Rise of American Empire

Rise of American

Empire

The American Empire started taking shape
when the U.S. started enforcing the Monroe Doctrine in 1895, to assert
its control over Latin America. America was just starting to build a navy
that could compete with other world powers.

It wouldn’t have the chance to show off
these powers until the Spanish-American War. America was outraged
with the inhumain way, Spain was treating the Cubans. Civilians were being
locked up in prison camps and dying by the thousands, as punishment
for a Cuban guerrilla revolt. The Sinking of the U.S. Battleship The Maine
further infuriated the American pubic and Spain declared war on April 24,

1898. The fist battle was fought across the world in the Philippines. On

May 1st 1898 Commordore Dewey’s fleet cornered the Spanish fleet in Manila

Bay and destroyed it. With this decisive victory America saw its chance
to gain a valuable foothold in the Asian market by controlling the Philippines.

Hawaii was annexed within months due to it being the halfway point to the

Philippines, Americas empire was growing faster than anyone predicted.

Spain eventually surrendered in Cuba, giving it up, and ceded Puerto Rico
and Guam to the United States.

Before the war America wanted Europe to
know it had no intention of fighting this war to gain territory.

On the other hand, when war came McKinley saw it as a opportunity. During
the war he wrote privately "While we are conducting war and until its conclusion,
we must keep all we get; when the war is over we must keep what we want"
(McKinley 593).

At home the public didn’t advocate colonial
rule over large populations, such as the Philippines, it was European-style
imperialism. Spain ceded The Philippines to the U.S. for 20 million dollars
in the Treaty of Paris. The treaty was barley ratified in February 1899,
by the Senate in a two-thirds vote with one to spare. The Senates indecisiveness
indicates the anti-expansionist, anti-empirical feelings of the American
public. Andrew Carnigie offered to buy Filipino freedom with a check
for 20 million dollars. Constitutionalists believe that the constitution
doesn’t support empire building.

The government didn’t want to give up control
of Philippines because they had the Progressive idea of "Manifest

Destiny" for the island. They thought the Filipinos were unfit for self
rule and white Anglo-Saxon ways were better. Also that the Filipino government
would collapse and that the Progressive idea of capitalism and democracy
could save them.

I would argue that U.S. involvement in

W.W.I was more Progressive than Imperialistic, but not in a purely Progressive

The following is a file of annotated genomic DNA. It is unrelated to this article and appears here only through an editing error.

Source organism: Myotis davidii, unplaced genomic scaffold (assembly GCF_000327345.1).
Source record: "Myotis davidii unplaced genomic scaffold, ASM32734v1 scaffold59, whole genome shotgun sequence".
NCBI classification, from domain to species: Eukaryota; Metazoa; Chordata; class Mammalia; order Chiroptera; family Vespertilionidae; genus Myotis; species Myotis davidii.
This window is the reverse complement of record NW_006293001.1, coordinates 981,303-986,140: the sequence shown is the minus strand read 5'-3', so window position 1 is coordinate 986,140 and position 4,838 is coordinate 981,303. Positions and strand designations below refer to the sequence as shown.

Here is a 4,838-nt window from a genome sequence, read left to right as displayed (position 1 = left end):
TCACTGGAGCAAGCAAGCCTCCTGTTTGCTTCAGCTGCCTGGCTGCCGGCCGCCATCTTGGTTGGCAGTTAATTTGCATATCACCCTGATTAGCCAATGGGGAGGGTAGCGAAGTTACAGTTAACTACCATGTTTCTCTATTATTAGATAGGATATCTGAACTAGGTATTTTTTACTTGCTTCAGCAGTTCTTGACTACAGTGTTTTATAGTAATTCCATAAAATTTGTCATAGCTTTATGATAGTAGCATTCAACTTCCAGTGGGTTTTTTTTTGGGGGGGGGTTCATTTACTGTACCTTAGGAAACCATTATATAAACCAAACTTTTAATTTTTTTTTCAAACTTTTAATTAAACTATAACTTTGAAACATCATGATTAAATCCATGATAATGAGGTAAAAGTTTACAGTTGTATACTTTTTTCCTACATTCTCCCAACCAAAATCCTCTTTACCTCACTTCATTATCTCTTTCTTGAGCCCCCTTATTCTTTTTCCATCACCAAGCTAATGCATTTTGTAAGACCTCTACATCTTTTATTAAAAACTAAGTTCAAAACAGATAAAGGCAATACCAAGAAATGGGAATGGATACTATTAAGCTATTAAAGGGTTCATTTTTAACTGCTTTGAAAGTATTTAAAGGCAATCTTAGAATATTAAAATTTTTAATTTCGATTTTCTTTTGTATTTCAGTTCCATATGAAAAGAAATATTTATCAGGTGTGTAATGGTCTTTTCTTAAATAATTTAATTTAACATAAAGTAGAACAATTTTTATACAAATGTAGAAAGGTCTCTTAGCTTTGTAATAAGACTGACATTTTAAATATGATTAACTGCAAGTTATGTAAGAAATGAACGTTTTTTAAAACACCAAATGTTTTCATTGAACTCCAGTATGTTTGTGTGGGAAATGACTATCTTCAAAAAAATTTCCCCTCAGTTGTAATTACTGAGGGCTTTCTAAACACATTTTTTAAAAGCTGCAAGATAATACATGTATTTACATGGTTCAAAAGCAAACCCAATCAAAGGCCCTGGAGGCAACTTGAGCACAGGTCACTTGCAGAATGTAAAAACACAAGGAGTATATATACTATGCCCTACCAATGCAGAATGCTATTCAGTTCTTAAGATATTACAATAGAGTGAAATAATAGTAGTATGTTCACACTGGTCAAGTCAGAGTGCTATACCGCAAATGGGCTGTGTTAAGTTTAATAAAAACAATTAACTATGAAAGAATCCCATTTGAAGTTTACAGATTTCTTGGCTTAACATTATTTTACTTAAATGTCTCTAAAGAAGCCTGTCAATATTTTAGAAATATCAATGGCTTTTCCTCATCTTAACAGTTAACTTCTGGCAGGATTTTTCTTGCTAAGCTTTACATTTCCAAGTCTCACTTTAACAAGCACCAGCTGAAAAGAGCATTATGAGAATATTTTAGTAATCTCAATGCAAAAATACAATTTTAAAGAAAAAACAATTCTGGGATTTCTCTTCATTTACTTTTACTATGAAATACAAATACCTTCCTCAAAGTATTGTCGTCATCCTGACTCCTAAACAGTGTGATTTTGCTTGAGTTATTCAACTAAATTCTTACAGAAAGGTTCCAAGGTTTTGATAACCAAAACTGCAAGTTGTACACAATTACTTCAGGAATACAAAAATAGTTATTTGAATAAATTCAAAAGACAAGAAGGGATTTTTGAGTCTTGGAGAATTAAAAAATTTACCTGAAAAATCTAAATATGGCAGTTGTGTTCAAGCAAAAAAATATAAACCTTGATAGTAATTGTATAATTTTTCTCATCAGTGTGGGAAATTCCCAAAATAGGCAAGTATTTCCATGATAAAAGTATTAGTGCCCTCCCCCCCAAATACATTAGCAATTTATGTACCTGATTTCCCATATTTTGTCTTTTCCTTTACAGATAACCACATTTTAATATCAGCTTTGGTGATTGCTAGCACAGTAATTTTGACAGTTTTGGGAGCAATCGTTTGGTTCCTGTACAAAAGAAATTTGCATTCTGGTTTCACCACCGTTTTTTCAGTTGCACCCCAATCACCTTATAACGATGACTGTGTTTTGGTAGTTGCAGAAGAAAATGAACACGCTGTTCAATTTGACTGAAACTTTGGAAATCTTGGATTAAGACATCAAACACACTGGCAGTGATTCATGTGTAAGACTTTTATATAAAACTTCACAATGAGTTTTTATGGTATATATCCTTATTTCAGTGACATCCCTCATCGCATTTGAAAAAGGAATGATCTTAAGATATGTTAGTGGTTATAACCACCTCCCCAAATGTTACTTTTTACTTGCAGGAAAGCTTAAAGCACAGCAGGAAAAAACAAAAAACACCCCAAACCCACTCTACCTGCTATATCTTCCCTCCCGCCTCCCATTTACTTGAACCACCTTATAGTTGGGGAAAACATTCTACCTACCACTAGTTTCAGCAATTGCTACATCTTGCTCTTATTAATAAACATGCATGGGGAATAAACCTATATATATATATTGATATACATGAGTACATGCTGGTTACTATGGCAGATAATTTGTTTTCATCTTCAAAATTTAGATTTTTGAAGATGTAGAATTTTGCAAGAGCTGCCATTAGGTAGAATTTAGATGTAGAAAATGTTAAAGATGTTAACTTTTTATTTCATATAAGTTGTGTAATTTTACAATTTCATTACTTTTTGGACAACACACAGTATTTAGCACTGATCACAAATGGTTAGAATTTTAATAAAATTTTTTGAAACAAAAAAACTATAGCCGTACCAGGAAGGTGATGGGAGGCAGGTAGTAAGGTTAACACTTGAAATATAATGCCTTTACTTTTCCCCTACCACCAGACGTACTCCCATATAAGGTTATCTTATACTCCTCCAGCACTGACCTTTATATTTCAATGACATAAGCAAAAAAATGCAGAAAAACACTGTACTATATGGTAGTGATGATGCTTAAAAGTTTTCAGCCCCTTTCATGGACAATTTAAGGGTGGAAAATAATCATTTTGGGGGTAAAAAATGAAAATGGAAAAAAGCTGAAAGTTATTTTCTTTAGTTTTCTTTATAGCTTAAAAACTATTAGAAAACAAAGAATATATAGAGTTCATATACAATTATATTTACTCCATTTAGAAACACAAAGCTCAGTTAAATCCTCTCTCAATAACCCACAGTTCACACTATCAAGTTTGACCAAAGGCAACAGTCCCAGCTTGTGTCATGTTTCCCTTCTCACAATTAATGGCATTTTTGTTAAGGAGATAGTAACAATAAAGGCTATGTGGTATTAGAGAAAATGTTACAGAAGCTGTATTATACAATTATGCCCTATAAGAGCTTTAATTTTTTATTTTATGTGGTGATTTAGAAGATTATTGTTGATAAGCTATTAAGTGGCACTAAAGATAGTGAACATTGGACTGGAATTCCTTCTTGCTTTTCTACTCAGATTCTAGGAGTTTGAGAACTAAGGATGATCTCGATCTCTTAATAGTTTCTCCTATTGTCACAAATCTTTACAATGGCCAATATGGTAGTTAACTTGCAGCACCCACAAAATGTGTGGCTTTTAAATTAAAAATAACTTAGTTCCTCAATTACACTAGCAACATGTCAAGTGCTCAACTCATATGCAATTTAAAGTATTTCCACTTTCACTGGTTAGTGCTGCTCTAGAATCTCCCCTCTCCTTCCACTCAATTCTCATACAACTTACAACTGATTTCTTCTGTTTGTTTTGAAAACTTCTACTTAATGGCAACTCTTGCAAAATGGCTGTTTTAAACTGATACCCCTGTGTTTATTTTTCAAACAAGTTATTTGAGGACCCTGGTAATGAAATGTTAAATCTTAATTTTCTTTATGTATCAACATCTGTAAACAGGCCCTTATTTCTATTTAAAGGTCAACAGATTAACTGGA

sense. Considering Progressives were highly opposed to the war, Republicans,

Democrats and the Populist Party all opposed our involvement. The American

Union against Militarism, and the Women’s Peace Party both denounced the
war and supported American neutrality at all costs. However, in President

Wilson’s declaration of war speech he attempts to sell Progressives on
the war by saying, our involvement will make the world "safe for democracy"
(Wilson 618). He also says by helping win the war, "we would earn
a place at the peace table, where it would spread the country’s democratic
ideas to the rest of the world" (Wilson 618). This is of course refers
to the underlying point in the Progressive idea of "Manifest Destiny"--our
moral duty to spread democracy and capitalism to the rest of the world.

Now these are just words that Wilson uses to gain support for the war,
but one could argue that they are both Progressive and empirical in nature.

The "Manifest Destiny" connection of the U.S.’s intentions in W.W.I
supports this. Progressive because Wilson says we are standing up for democracy
and helping people, by spreading democracy and capitalism around the world.

Imperialism because we are trying to force
our ideas of what’s right, on other nations. In the end however, I don’t
think American involvement in The Great War was clearly Imperialistic or

Progressive, more a mixture of both. If the Progressive’s had their way
we would have never entered the war, but necessity arose. Imperialists
and expansionists in this country, would likely oppose the war due to there
being no chance in acquiring new territories. Finally it came down
to us standing up to Germany, and showing the world that the U.S. is a
new world power, and major player in world affairs. That is what we did
by joining the war and setting the stage, for future global power structures.